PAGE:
Other traits are less tangible. Service dogs must be perceptive and able to detect things in the environment that could potentially trigger their handler. They must be sensitive to physical and verbal cues given by their handler that indicate care is required. Also, they need to perform these duties independently when their handler is in crisis.
Each person requiring a service dog as part of their PTSD treatment and management plan has different needs. Therefore, each dog is trained to react as their handler needs to prevent or respond to the specific circumstance. For example, to detect cortisol levels, the dog is exposed to cortisol samples taken from their intended handler. They then receive rewards for performing an action upon detection of that scent.
Professional dog trainers select and train most service dogs, matching them to a list of qualified recipients. The dog and handler typically go through a training period where the handler learns the proper commands to give the dog and the signals the dog may give in return to mitigate the handler’s PTSD.
Individual training plans are available where the handler can train their own dog, including dogs they already own as pets.
Service dog for PTSD requirements
According to the National Service Animal Registry, it is not enough to have a mental illness to qualify for a disability under the ADA. Some 26% of people in the U.S. have a mental disorder in any given year, but just 6% have a serious mental illness. As a result, more than three-quarters of people with a diagnosed mental condition are not disabled. They would not be eligible to use a service animal even though they benefited from one.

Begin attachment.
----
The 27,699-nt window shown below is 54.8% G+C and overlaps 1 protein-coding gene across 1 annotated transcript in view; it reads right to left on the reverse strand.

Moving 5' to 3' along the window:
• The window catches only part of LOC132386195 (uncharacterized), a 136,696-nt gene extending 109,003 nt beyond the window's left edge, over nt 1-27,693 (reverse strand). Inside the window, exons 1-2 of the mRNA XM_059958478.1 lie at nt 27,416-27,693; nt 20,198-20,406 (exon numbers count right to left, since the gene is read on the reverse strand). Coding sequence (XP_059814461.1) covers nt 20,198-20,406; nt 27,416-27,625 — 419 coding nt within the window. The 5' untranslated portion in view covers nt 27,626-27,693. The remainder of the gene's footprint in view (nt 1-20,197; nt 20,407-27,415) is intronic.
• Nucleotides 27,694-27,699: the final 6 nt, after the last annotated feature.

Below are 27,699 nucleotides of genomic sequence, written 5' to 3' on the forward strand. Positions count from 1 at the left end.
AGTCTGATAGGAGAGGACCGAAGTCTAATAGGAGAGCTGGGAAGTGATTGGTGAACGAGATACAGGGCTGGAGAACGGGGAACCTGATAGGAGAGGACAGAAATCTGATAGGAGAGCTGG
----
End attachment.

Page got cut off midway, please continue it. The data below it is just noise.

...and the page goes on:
Far more than a pet, psychiatric service dogs are an essential part of a strategy to manage PTSD. However, they are only one piece of that strategy. They aren’t intended to replace other aspects of that plan, such as medication or therapy.
To qualify as a PTSD service dog, the dog must be trained to perform a specific task that allows their handler to go about their daily activities. Together, the handler and the dog are companions working to facilitate care.
For additional information on service dog requirements and training, contact National Service Animal Registry or your local VA Service Center for additional information. For help finding a local VA location, click here.